College Essay

Chloe Farhadi

Alex* showed up to Wise Readers to Leaders with his Vans duct taped together, big toe jutting out through the rubber. The shoes had been passed down from Oldest Brother to Older Brother to Alex, and now even he had outgrown them. When his dad found a new job, he promised to buy Alex FOUR new pairs of shoes. But for now, there was that toe, like some tiny burrowing animal suddenly exposed to light. I couldn’t stop staring at it. When Alex noticed my face, he wasn’t upset, or embarrassed, or even shy. He leapt onto me and smothered me in a hug. An 8 year old, comforting me because his parents couldn’t afford to buy him shoes.

Three summers ago, looking for something more meaningful than weighing froyo containers, I signed up to be a counselor at Wise Readers to Leaders, a place for children from low-income families to review and support basic reading and writing skills. The kids lived different lives than I had ever been exposed to. They came from families of 12 in one-bedroom apartments, from underfunded schools incapable of catering to their needs.

So on my first day, I was a twitching knot of nerves. I had no idea what to expect, or whether I was capable of handling it. I stood in a solemn line of fellow newbies, waiting for the kids to file off of their bus. But they didn’t file off of the bus; they exploded out of it, jumping onto the counselors, dangling off our arms and legs, shouting, laughing. And right then, I got that feeling, that charitable rush. The sense that I was moving nobly beyond the boundaries of my own experience. At lunch, watching the kids joyfully gobble down their quesadillas, I thought to myself: I’m making a difference in these children’s lives!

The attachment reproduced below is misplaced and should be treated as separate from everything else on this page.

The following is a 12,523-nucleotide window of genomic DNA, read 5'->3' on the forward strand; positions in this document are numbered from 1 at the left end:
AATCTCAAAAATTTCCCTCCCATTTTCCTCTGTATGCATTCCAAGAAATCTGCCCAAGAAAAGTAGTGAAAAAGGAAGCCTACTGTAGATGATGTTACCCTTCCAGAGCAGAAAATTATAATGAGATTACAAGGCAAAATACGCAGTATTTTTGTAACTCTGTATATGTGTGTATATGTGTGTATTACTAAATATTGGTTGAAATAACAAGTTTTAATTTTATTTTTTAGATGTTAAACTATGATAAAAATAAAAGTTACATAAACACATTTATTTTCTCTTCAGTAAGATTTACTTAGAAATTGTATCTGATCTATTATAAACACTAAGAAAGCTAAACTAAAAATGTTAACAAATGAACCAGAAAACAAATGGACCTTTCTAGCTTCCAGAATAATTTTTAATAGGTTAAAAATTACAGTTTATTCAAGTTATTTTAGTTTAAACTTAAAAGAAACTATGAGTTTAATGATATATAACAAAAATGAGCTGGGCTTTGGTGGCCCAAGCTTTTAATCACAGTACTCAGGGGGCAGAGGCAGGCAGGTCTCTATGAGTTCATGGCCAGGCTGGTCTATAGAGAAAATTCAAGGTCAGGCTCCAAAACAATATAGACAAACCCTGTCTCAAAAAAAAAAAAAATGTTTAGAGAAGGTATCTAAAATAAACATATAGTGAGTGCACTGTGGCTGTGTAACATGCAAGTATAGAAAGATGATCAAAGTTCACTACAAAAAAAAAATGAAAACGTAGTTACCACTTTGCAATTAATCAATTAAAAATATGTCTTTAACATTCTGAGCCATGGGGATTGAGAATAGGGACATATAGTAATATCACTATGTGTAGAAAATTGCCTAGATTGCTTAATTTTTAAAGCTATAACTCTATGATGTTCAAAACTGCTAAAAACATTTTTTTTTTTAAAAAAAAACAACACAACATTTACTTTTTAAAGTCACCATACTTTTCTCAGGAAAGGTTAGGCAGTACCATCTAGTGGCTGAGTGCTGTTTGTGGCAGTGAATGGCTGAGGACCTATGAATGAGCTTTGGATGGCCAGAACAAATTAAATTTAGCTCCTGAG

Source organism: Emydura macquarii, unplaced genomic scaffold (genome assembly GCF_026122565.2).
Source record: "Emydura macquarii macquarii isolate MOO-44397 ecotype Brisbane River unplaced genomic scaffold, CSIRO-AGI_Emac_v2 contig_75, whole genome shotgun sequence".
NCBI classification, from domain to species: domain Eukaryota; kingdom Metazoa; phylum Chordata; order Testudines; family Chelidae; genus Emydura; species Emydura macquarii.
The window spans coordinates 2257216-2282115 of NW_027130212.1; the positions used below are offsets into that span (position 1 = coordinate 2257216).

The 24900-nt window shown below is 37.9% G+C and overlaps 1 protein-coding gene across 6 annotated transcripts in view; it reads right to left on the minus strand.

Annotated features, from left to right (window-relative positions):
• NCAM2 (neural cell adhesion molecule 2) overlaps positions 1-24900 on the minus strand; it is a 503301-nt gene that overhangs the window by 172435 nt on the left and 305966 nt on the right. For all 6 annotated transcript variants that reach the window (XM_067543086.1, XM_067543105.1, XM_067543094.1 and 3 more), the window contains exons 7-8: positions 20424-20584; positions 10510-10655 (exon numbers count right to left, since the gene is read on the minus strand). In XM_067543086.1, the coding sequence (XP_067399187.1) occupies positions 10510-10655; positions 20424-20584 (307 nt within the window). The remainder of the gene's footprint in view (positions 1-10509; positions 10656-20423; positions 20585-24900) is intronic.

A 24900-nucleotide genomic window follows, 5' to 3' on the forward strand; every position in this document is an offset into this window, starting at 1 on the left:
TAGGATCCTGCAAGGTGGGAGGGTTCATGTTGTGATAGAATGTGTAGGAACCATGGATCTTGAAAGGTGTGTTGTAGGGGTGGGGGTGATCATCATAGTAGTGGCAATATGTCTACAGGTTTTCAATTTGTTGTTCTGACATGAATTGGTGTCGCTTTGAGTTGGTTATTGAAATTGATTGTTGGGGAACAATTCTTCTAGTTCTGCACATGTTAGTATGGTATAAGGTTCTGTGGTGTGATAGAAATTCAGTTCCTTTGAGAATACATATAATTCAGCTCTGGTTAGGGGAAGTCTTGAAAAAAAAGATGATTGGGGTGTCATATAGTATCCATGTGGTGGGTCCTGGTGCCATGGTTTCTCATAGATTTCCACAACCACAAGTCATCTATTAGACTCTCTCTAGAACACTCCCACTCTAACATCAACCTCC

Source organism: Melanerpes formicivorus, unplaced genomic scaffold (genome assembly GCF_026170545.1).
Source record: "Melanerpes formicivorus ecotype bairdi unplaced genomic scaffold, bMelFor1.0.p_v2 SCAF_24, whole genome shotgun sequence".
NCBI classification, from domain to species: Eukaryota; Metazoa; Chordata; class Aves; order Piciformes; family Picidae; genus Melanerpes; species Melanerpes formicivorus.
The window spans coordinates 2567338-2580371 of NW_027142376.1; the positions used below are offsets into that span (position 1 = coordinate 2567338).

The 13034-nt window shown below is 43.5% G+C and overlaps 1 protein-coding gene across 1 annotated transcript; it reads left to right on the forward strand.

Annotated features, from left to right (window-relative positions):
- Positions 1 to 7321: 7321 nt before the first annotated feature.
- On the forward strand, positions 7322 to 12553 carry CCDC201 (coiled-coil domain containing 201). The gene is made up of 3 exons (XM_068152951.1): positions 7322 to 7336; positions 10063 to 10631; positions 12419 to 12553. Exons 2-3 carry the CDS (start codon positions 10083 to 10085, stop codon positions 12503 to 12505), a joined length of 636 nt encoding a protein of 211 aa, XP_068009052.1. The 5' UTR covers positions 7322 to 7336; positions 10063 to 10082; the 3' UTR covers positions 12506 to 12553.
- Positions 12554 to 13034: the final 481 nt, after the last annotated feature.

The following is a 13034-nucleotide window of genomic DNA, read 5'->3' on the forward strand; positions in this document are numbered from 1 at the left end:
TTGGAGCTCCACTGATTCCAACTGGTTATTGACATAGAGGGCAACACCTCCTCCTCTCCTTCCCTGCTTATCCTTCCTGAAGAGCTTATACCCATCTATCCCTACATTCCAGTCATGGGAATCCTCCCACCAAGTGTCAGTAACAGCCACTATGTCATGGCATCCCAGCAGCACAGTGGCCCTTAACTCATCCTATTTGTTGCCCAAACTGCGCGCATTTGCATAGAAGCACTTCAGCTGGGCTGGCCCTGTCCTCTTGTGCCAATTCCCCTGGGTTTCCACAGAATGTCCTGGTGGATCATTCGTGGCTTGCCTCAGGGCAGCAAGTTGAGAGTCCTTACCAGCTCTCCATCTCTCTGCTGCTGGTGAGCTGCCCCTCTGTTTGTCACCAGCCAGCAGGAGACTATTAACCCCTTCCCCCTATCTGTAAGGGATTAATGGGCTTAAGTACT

But during my years at Wise Readers to Leaders, I began to realize that this is a complicated feeling. Perhaps even a fraudulent one. There were days, many of them, when the flow of empathy and compassion was reversed. There I was, gawking at Alex’s big toe and his tattered Vans with such naked dismay that  he felt the need to comfort me. Was that helpful? Was I just some kind of self-congratulatory tourist of misfortune? 
There’s no easy answer, of course. But I don’t think that the answer, or even the question, really matters. If there are truly selfless acts in this world, they are so rare and glittering as to be out of reach for most of us. What matters is this: When Stephen coughs and tells me he’s too sick to read during his turn in reading circle, I let him take a pass. Afterwards, I pull him aside and show him the ropes. “If you’re gonna fake sick,” I say, “make it a stomach thing. No one can argue with a stomach thing.” What matters is the smirk we shared, then. What matters is showing up, regardless of who you’re showing up for. What matters is doing the work to get to know someone, and accepting that your work will never be perfect. What matters isn’t Alex’s big toe; it’s Alex, and me. 

* Name has been changed to maintain anonymity.